Overseas Chinese Democracy Coalition News and Article Release Issue Number: A1015-O287



Release Date: June 3, 2017



Topic: Witnesses of the 1989 Democracy Movement: How the June 4 Massacre Changed My Life (Voice of America "Pro and Con" Program)



Original Language Version: Chinese (Chinese version at the end)



Note: Please use "Simplified Chinese (GB2312)" encoding to view the Chinese parts of this release.  If this mail does not display properly in your email program, please send your request for special delivery to us or visit:

http://www.weijingsheng.org/report/report2017/report2017-06/64lifechange170603VOApro&conA1015-O287.htm which contains identical information.




Editor's note: the following is the VOA introduction of its "Pro and Con" talk show by Ning Xin on June 2 , 2017, featuring its invited guests: Ciping HUANG, Yaxue CAO, Henry LI, and Wei ZHANG.



VOA Pro and Con Program: Witnesses of the 1989 Democracy Movement: How the June 4 Massacre Changed My Life

June 3, 2017, 00:17

-- VOA Ning Xin



Washington -

The consequences of the June 4 Massacre are not just limited to the direct pain caused by the Massacre.  For China, the impact of the June 4 Massacre has continued to this day penetrating all aspects of Chinese society.  For individuals, the June 4 Massacre has also directly or indirectly affected the choices of many people's lives.  After 28 years of precipitation, how do the then hot-blooded youths review their past lives and thoughts?  We ask several invited guests to share with us as to how the June 4 Massacre has changed their life trajectories.


Now let us have these guests share their memories.


The four guests are: the chief editor of the online magazine China Change Yaxue Cao; Washington pension fund auditor Henry Li, IFCSS council member and the executive director of the Wei Jingsheng Foundation Ciping Huang; and financial consultant and legal advisor from Beijing Zhang Wei.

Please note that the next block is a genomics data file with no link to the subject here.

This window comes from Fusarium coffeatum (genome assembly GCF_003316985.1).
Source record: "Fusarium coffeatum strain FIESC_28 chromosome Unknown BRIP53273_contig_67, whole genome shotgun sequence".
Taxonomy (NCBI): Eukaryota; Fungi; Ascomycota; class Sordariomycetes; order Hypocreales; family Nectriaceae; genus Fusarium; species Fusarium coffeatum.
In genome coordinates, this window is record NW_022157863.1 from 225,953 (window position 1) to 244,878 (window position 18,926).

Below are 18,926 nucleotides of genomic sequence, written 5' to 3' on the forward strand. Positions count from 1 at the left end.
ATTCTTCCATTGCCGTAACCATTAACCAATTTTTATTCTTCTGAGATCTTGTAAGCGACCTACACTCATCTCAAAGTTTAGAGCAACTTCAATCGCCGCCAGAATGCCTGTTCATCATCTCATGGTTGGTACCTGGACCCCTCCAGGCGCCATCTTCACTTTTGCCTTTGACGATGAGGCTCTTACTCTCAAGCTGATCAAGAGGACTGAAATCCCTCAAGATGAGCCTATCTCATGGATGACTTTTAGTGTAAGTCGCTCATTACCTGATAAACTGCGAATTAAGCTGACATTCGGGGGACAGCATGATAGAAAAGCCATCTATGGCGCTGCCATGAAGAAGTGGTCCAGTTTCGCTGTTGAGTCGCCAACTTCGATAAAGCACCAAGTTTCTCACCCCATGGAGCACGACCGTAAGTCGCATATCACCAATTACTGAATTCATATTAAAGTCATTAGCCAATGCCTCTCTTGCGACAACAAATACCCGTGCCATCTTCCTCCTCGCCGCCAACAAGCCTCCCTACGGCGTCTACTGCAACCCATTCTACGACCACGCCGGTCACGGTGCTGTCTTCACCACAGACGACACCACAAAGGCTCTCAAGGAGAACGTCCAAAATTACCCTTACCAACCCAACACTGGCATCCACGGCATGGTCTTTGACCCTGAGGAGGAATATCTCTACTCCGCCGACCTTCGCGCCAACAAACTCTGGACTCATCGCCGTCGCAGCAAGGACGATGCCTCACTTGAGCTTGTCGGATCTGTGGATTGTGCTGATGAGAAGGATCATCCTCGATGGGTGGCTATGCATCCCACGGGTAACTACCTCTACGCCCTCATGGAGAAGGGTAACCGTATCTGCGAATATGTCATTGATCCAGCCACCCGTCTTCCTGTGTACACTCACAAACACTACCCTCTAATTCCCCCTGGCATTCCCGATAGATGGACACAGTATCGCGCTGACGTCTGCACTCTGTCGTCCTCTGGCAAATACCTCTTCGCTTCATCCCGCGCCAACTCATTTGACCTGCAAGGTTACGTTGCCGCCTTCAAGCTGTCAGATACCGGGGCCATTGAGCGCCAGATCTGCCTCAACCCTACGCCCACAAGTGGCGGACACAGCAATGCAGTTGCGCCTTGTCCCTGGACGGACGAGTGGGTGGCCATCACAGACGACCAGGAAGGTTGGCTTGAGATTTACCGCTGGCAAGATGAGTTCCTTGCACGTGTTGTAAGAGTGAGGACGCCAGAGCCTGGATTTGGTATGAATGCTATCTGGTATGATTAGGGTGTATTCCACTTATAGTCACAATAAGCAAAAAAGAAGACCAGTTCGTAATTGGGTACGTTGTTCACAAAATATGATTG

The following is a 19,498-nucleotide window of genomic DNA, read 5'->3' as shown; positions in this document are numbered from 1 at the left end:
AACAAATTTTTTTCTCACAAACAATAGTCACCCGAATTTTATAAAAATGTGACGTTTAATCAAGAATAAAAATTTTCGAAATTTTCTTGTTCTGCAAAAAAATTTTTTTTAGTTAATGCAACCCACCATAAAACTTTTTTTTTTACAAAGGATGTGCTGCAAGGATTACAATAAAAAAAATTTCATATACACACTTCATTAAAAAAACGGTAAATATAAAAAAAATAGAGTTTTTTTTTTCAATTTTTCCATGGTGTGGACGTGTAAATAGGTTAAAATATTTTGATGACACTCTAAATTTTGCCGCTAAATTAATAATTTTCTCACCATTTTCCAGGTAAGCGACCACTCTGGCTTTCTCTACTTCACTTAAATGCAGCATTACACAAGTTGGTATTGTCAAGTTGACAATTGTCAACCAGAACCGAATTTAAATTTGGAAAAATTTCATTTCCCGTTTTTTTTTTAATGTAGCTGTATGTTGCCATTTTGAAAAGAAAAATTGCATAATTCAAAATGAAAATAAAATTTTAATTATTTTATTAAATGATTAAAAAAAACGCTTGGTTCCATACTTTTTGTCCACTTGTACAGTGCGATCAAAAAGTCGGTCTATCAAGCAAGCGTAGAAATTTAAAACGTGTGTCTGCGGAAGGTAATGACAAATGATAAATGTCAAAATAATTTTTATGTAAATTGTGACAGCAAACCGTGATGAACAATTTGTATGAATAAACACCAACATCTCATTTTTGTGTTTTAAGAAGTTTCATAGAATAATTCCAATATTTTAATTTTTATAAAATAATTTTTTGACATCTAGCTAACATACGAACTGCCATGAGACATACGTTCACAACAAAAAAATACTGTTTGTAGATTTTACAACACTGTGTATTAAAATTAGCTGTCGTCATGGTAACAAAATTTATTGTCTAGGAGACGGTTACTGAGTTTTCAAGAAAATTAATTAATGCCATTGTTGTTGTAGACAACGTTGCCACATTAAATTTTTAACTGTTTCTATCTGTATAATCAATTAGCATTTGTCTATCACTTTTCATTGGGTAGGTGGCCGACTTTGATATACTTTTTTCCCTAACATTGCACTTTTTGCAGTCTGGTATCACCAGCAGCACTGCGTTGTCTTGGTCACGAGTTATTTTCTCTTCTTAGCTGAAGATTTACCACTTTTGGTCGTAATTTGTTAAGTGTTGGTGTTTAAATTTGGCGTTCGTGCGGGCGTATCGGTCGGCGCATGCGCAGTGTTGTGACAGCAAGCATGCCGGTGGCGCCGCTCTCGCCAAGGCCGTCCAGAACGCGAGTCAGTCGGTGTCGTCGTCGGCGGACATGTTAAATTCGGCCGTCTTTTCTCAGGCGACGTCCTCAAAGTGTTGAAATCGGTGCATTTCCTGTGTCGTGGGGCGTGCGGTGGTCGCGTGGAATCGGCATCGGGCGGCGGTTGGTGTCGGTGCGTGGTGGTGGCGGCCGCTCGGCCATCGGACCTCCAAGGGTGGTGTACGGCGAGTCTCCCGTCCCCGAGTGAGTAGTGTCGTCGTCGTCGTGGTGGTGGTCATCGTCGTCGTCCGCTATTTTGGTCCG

Ciping Huang said that she already had a full time job in the United States at the time of the June 4 Massacre.  At that time, she had already achieved her American dream since childhood, and looked forward to becoming a US citizen.  However, she never became an American citizen (because she wants to work for the Chinese people).  She said the 1986 student movement (the preface of the 1989 democracy movement) started from her university - USTC (University of Science and Technology of China).  USTC was located far away from the emperor with a liberal culture.  Initially, she only wanted to read "books of the Saints" and study physics to become the Madame Curie of China.  However after the 1986 student movement in China, Ciping Huang realized that the backwardness of China is not due to its science and technology, but due to ideological and political backwardness.  Especially after her class leader, the most "revolutionary" and also the only son of his parents, Hao (Zhijing) was gunned down and killed in Beijing, she was really shocked and determined to change China.


Speaking of today's young people, Ciping Huang thinks that the demands and goals of 1989 democracy movement are not only still meaningful, but are even closer now.  In the 1980's, people were "rebels while kneeling on the ground", because they believed in the possibility of reform within the Communist system.  But now many people have seen the essence that if the system does not change, tragedy will occur.  We see a silence of the Chinese people only because the suppression carried out by the Chinese government and its effort to muffle the people is severe, including the blockade of Facebook and Twitter, and strict control of WeChat.  But this is not a true silence.  Everyone is longing for democracy and freedom.  Now China's social contradictions and the gap between rich and poor are event larger than they were in 1989 time.  In recent years, the number of people attending our June 4 commemoration events is growing more and more.  Ciping Huang thinks the opportunity for China's reform has arrived.